Prunus triloba ‘Multiplex’
This is an excellent ornamental shrub with showy pink blossoms in late Spring. It is very common throughout Alberta, and looks great as a specimen in a shrub bed complimented by a variety of perennials. We encounter this shrub frequently, but unfortunately, it is seldom in good shape. The majority of specimens are either neglected or butchered, and sometimes not salvageable. Ironically, this shrub is hardy, easy to manage, and needs only minimal maintenance pruning to look its best.
Dormancy from late Fall to mid-April is best. It is pruned as if it were a miniature tree, so in order to prune it properly you have to be able to see the framework of branches.
I prune this plant as I would other trees and shrubs in the Prunus genus. I treat it like a miniature chokecherry, which means I get on my hands and knees and work on this shrub first from the base, removing suckers, and then up each major branch, removing deadwood, crossing and rubbing branches, and disease. I like a plum that flows up and out from the centre of the shrub. Each major branch (or “system”, as we call them) must have its space. Remove inward-growing branches. To balance the form, reduce or remove wayward limbs. Remove fast growing sprouts from the main branches. These are easy to spot because of their light golden colour. The completed shrub should look like a small multi-stemmed tree, with a clean, flowing appearance, and balanced form.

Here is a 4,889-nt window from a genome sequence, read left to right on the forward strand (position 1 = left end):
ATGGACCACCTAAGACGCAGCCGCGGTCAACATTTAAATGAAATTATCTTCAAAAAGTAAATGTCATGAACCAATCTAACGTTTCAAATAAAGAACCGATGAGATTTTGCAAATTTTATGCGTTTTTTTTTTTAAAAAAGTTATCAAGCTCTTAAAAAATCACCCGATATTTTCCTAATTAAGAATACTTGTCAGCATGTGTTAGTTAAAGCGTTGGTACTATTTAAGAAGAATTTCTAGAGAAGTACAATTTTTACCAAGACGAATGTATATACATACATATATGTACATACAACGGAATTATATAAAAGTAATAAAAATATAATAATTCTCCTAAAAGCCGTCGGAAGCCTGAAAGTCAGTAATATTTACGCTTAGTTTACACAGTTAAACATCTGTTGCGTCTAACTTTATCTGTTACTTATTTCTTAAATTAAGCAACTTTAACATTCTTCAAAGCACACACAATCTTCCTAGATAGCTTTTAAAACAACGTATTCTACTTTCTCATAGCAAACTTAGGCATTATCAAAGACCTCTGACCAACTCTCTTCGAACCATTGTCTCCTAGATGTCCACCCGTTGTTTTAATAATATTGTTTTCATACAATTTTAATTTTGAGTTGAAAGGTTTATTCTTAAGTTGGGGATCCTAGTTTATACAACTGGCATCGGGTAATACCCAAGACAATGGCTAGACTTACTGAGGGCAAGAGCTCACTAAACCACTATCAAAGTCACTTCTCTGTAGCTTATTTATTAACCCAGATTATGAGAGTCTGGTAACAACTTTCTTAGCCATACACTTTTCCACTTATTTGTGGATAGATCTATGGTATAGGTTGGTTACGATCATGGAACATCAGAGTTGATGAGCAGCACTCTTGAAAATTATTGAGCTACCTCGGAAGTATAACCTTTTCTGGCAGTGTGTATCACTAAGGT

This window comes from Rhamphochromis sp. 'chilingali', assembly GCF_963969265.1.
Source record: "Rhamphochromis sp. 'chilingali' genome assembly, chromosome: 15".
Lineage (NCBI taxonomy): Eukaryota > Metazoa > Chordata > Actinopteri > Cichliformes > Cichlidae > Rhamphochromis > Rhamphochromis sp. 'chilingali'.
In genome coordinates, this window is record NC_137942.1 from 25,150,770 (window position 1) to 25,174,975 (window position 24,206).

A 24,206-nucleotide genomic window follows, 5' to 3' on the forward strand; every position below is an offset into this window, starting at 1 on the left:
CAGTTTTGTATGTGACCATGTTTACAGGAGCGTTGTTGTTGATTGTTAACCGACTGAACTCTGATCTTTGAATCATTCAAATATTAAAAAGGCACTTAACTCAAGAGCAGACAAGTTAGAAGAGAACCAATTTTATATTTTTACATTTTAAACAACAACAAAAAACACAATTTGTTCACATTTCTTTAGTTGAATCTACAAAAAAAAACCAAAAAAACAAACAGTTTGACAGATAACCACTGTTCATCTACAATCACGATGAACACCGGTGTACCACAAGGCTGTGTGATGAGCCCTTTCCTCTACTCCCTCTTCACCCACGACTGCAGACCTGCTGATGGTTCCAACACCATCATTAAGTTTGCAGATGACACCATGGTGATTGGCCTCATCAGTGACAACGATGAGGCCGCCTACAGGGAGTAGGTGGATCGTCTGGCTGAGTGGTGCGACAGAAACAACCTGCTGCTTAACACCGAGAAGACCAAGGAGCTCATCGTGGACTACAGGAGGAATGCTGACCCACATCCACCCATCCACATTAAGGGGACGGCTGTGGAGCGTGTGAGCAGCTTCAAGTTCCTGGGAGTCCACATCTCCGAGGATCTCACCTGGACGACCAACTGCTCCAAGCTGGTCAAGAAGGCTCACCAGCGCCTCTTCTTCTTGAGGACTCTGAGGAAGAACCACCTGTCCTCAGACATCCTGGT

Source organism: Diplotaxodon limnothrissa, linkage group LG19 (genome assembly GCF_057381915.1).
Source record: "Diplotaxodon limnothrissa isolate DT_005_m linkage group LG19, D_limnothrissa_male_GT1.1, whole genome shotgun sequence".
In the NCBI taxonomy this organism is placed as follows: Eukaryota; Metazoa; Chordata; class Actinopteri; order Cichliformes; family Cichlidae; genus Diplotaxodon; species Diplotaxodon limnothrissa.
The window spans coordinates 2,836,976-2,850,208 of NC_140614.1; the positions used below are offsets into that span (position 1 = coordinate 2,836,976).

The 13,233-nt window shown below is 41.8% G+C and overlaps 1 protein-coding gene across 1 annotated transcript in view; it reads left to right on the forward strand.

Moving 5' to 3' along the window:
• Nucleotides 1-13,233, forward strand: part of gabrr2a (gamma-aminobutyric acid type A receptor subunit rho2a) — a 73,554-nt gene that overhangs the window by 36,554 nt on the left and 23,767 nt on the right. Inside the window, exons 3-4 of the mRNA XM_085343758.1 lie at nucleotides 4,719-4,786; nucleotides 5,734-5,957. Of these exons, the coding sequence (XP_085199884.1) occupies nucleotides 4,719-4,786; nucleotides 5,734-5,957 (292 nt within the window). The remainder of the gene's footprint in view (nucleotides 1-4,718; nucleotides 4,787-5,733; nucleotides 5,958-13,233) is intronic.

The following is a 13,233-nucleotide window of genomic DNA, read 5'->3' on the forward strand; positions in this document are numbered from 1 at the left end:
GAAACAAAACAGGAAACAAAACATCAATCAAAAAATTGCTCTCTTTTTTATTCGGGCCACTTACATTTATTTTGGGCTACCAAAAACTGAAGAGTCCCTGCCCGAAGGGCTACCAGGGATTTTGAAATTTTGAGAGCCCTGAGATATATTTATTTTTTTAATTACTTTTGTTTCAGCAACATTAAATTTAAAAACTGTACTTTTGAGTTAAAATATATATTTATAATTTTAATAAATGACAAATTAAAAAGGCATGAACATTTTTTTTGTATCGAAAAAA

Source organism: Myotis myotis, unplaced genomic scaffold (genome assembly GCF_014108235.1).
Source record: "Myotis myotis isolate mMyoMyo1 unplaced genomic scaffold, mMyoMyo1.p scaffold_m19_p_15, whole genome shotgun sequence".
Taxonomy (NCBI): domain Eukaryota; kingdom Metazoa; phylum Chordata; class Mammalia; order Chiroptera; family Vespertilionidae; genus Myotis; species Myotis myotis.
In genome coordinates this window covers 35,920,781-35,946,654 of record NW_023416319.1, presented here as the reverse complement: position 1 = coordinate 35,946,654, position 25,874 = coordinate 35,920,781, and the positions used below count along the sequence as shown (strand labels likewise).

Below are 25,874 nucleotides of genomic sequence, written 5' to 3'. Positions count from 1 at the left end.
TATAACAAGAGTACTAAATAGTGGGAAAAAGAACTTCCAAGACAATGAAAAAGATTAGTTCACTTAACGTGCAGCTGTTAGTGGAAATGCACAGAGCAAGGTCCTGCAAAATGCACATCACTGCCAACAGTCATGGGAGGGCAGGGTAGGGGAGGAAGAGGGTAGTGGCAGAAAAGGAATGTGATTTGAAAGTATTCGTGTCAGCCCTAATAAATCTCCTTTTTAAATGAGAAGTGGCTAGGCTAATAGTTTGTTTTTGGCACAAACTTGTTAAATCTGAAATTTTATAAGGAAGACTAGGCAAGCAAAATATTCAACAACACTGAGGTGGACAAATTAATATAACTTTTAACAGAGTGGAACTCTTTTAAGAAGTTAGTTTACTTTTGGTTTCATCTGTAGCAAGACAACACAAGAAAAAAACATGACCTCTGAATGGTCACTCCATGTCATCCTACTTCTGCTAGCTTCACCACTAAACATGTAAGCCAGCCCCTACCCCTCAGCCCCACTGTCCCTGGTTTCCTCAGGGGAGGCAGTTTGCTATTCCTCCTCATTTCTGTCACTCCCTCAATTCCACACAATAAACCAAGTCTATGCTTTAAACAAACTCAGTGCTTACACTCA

Crown Reduction and Shaping
This plant is not suited to shaping by shears or power hedgers. Avoid shaping this plant. A proper crown reduction can be carried out using hand pruners and select reduction cuts to lower the height and decrease the width of this shrub. It requires a lot of skill and practice to pull this off and still have a nice-looking plant. I recommend that instead of trying to adjust the size of the plant, adjust the size of the bed in which it is planted.
(c) 2014 Shane LePage, Wild Rose Garden & Tree Service Inc., Red Deer, AB